Risk Management/Crop Insurance Education Program
USDA Guidelines Provide Crop Insurance for Organic Farming Practices
Organic farming has become one of the fastest growing segments of U.S. agriculture.* USDA’s Risk Management Agency (RMA) recognizes organic farming practices as good farming practices and continues to move forward in improving crop insurance coverage for organic producers and producers transitioning to organic production, so they will have viable and effective risk management options available to them (see Fact Sheet).
*Source: Economic Research Service. USDA’s National Agriculture Statistics Service’s 2008 Organic Production Survey counted 14,540 organic farms and ranches in the United States, comprising 4.1 million acres of land. Of these farms, 10,903 are USDA certified and 3,637 are exempt from certification.
RMA currently provides coverage for—1) certified organic acreage; 2) transitional acreage (acreage on which organic farming practices are being followed that does not yet qualify to be designated as certified organic acreage); and 3) buffer zone acreage.
Insurance can only be provided for any crop grown using organic farming practices when a premium rate for the organic practice is contained within the actuarial documents or there is an approved written agreement.
Prices, Insurance Dollar Amounts, and Premiums
Beginning in 2011, separate organic price elections, projected prices, and harvest prices, as applicable, are available for: cotton, corn, soybeans, and tomatoes (processing). For all other crops, the price elections insurance amounts, projected prices, and harvest prices that apply to both certified organic and transitional crops will be the price elections, insurance amounts, projected prices, and harvest prices, as applicable. RMA publishes for the crop grown using conventional means, for the current crop year.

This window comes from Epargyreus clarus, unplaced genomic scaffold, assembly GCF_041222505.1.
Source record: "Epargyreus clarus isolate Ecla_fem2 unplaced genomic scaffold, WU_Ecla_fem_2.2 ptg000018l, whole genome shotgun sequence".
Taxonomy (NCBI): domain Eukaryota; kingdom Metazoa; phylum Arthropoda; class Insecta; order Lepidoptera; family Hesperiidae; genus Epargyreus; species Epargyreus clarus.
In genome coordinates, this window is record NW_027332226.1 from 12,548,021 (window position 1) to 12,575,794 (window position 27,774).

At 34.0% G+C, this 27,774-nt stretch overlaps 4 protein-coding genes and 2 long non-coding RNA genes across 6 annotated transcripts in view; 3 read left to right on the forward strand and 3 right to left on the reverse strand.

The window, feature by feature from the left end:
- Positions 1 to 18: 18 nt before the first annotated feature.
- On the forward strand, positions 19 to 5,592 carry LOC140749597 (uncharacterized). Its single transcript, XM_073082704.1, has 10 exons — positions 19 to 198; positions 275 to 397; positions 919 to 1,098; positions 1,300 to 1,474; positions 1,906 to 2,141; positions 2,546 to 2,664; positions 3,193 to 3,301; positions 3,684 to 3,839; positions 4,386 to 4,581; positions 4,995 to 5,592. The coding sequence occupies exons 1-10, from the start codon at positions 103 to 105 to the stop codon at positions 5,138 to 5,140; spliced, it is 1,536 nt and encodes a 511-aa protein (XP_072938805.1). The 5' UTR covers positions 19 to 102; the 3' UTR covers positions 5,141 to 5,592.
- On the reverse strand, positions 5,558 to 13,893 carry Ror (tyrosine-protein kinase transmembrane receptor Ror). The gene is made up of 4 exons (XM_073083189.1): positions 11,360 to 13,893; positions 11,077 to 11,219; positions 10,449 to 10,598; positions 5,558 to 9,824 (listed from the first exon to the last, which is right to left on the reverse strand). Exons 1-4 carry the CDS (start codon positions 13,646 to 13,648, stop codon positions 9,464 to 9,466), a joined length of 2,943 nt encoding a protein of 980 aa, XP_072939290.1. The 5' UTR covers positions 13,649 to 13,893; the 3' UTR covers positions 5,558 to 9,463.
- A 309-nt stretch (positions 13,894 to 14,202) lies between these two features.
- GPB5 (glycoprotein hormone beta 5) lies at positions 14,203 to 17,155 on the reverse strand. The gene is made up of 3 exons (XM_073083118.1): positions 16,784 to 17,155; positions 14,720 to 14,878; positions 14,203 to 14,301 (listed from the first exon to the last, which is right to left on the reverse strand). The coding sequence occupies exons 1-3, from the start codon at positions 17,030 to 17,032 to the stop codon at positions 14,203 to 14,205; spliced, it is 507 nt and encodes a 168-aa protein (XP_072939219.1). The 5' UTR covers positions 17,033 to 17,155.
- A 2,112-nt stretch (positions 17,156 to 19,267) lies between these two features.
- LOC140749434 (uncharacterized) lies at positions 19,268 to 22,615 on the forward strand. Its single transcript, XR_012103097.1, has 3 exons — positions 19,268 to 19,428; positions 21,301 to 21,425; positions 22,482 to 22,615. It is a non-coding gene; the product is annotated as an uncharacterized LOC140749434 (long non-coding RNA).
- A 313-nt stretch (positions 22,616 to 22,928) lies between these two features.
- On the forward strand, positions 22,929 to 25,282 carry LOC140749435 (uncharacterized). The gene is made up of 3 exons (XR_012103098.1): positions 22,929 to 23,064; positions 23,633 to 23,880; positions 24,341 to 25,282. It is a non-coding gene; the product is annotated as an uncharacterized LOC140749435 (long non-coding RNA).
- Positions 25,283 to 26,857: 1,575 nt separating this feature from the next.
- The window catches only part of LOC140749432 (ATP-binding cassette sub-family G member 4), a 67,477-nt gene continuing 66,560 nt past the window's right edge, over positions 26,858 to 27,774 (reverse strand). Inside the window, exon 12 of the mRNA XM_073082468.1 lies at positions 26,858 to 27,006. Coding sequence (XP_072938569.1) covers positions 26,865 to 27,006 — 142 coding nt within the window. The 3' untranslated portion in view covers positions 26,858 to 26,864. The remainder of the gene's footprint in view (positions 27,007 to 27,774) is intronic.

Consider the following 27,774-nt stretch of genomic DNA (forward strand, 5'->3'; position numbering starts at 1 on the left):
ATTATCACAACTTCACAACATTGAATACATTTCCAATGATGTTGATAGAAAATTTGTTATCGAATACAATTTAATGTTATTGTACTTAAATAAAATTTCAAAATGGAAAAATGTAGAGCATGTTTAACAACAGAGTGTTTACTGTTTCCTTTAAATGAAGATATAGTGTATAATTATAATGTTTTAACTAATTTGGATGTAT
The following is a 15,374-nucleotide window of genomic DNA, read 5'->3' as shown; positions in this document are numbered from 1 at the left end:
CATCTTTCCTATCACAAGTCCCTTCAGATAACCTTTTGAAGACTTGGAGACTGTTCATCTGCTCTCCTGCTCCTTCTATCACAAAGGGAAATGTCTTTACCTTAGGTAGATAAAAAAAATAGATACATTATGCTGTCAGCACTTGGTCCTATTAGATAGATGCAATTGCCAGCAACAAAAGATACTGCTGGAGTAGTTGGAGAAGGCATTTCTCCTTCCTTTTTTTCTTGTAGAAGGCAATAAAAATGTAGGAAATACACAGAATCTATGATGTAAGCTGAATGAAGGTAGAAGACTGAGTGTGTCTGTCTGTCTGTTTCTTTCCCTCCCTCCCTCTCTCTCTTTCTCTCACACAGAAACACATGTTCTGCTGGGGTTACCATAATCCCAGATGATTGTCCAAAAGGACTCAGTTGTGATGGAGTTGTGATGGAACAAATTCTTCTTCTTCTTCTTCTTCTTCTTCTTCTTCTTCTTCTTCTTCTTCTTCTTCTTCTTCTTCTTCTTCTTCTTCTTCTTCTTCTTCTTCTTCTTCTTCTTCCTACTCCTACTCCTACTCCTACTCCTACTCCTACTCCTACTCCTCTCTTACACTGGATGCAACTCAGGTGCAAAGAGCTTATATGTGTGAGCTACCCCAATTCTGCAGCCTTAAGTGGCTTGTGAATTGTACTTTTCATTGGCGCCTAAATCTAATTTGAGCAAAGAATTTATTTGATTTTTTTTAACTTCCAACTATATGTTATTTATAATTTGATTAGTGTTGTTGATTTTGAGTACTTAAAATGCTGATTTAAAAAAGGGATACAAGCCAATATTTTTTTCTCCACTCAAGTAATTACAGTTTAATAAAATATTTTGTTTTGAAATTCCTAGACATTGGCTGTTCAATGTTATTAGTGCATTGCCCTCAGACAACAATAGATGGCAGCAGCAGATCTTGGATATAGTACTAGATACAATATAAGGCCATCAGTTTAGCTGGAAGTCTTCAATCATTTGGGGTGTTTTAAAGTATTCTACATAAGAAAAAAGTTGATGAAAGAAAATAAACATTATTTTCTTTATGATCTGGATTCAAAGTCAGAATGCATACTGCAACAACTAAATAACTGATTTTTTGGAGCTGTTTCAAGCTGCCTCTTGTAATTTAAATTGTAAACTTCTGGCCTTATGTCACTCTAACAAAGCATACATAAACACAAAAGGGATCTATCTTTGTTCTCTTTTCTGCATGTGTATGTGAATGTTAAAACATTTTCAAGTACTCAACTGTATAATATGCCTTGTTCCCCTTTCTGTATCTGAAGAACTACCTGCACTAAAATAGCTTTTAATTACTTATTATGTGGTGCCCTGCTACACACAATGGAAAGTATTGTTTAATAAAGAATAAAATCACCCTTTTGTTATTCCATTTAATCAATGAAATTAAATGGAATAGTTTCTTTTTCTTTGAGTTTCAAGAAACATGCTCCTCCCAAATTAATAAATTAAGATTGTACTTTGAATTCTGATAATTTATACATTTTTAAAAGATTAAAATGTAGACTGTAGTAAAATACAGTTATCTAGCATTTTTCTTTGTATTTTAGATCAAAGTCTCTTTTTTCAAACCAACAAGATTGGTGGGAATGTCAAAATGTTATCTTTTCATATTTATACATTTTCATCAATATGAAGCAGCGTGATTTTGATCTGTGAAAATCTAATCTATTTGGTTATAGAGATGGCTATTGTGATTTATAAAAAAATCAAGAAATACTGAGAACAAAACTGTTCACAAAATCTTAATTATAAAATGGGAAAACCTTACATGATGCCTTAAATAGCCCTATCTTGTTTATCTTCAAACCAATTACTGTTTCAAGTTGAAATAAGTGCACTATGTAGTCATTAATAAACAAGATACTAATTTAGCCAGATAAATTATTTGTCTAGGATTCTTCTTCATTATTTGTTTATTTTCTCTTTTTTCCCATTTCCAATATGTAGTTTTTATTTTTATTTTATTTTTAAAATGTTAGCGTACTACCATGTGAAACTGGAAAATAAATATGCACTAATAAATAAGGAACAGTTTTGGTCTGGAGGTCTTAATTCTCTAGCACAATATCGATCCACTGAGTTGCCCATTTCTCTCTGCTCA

Note: All approved organic price elections, projected prices, and harvest prices will be available on the Actuarial Information Brower under the ‘prices’ tab. To see estimated prices based on current market information for organic corn, cotton, and soybeans, check out the “Price Discovery Reporting Application”. Both the Actuarial Information Brower and the Price Discovery Tool are available under the ‘Information Browser’ on http://www.rma.usda.gov/tools/.
Where To Purchase and to Find Insurable Crops
You should talk to your crop insurance agent to get specific information and deadlines. To find a list of crop insurance agents click here.
Massachusetts Fruit & Vegetable growers also have an option of purchasing a revenue based policy. Whole Farm Revenue Protection (WFRP) is a whole-farm revenue protection plan of insurance which protects against low revenue due to unavoidable natural disasters and/or market fluctuations. For more information on Whole Farm Revenue Protection, click here, to access the WFRP fact sheet.
Non-Insured Crop Disaster Assistance Program (NAP)
Growers of fruit and vegetable crops, not covered by crop insurance, can insure their crops through the USDA Farm Service Agency (FSA) Non-Insured Disaster Assistance Program (NAP). NAP provides catastrophic coverage at 50% of the potential production and 55% of the established price. The 2014 Farm Bill provides for "buy-up" coverage under NAP. Under the "buy-up" provisions, a producer can insure up to 65% of a crop's potential production at up to 100% of the crop's established price. For more information including signup deadlines, visit your local FSA office.